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IRONMAN 70.3 Taupo: Start time, preview and how to follow live

IRONMAN 70.3 Taupo will take place this weekend, one year out from the IRONMAN 70.3 World Championship at the same venue.

Staff Reporter
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This is a preview of IRONMAN 70.3 Taupo, which was won by New Zealanders Kyle Smith and Hannah Berry.

The last middle distance race of the year takes place this weekend in New Zealand, as IRONMAN 70.3 Taupo brings the curtain down on what has been an incredibly action-packed season in the sport.

The town in the North Island of New Zealand, which next year will host the IRONMAN 70.3 World Championship, will be the pinnacle of middle distance racing next season and a select field of professionals will get to experience the atmosphere in advance.

In our preview piece below, you can find everything you need to know about start times, who will be racing in the professional men and women’s fields and how you can follow the action live.

Start time and how to follow

The race will take place on Saturday December 9. In Taupo, the professional men will start first, with the gun going off at 06:15 local time. This corresponds to 17:15 in the UK, 18:15 in Central Europe and 09:15 on the West Coast on Friday December 8.

The women’s race in New Zealand will commence three minutes later at 06:18 local time. This corresponds to 17:18 in the UK, 18:18 in Central Europe and 09:18 on the West Coast. 

Unfortunately, there is no live stream this weekend in Taupo. However, the ever reliable IRONMAN Tracker App is a useful companion and will provide up-to-date splits throughout the swim, bike and run for the professional and age group races.

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Pro Men

Leading the way in the men’s race in Taupo will be home favourite Jack Moody, the PTO World #81 who earlier in the year finished 17th at the IRONMAN 70.3 World Championship in Lahti and is the defending champion in Taupo from 2022.

Mike Phillips IRONMAN New Zealand champion 2023 photo credit Graeme Murray
[Photo credit: Photo Graeme Murray]

Having raced here three times before, Moody has plenty of experience at the race, as does last year’s runner-up Mike Phillips, the 2023 IRONMAN New Zealand winner, while Simon Cochrane was the third place finisher last year.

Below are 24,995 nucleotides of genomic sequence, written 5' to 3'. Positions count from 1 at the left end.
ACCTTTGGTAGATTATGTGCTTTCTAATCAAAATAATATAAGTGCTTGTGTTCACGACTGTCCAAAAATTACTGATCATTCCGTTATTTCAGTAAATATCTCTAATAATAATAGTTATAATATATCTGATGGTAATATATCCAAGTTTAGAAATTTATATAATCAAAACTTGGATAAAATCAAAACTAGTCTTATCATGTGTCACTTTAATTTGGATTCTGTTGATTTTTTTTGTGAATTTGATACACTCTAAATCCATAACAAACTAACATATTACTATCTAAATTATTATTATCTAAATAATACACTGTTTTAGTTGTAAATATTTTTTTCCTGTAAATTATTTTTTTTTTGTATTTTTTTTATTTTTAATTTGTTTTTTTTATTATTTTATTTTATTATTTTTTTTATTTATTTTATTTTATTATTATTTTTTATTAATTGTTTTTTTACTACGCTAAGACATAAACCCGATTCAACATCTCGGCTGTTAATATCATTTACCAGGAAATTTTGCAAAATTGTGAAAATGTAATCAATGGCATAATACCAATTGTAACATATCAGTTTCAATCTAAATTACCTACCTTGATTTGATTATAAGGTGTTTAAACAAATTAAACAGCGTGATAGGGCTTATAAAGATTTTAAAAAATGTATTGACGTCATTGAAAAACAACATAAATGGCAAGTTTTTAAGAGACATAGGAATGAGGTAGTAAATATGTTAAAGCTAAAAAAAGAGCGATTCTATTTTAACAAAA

Also on the start list are Kiwis Braden Currie and Kyle Smith. Currie started the year with victories in the Tauranga and IRONMAN Cairns while Smith, after a long time on the road, is back competing in his first Ironman race in New Zealand since 2021.

Rounding out the list of favourites is Olympic silver medalist and triathlon legend Javier Gomez, who has won his last three races since returning from injury, most notably three weeks ago at IRONMAN 70.3 Mossel Bay to qualify for the world championship in Taupo next year.

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Pro Women

In the women’s race, New Zealanders Hannah Berry and Rebecca Clarke lead the start list, as both race for the first time since the IRONMAN World Championship in Kona, where they respectively finished 11th and 20th.

Rebecca Clarke photo credit Korupt Vision for IRONMAN
[Photo credit: Korupt Vision for IRONMAN]

Clarke, racing for the 12th time this season, started out her year with a win in New Zealand at the Tauranga Half and will likely want to end the season on a high note on home turf, as will Berry, who previously won this race in 2019.

Lotte Wilms, who raced IRONMAN 70.3 Melbourne and then IRONMAN Western Australia in the last three weeks is also slated to start, with the Dutch athlete facing a real challenge to recover from her exertions in Busselton.

Like Berry and Clarke, Wilms started her season in New Zealand, where she didn’t finish the Challenge Wanaka Half, so will look to improve on that performance at the very least if she does end up on the start line on Saturday.

Prize Money: What’s on the line?

The prize purse on offer this weekend is $30,000 – with the winners collecting a $4,000 share of that total.

In addition to money, there will be a total of four qualifying slots for the IRONMAN 70.3 World Championship, with two for the women and two for the men in Taupo next year. 

The total funds will be paid eight-deep, as follows:

  1. $4,000
  2. $2,750
  3. $2,000
  4. $1,750
  5. $1,500
  6. $1,250
  7. $1,000
  8. $750

Following the recent significant changes to the PTO’s World Ranking System, the status of a race will play a notable part towards the ranking points that an athlete can earn, with those points determining the year-end world ranking position and thus, potentially, a share of the $2million bonus, which will now be shared by the top-50 athletes, rather than the top-100 of previous years.

Tomos Land
Written by
Tomos Land
Tomos Land is a triathlon & running journalist whose expertise lies in the professional world of short course & long distance triathlon, though he also boasts an extensive knowledge of ultra-running.
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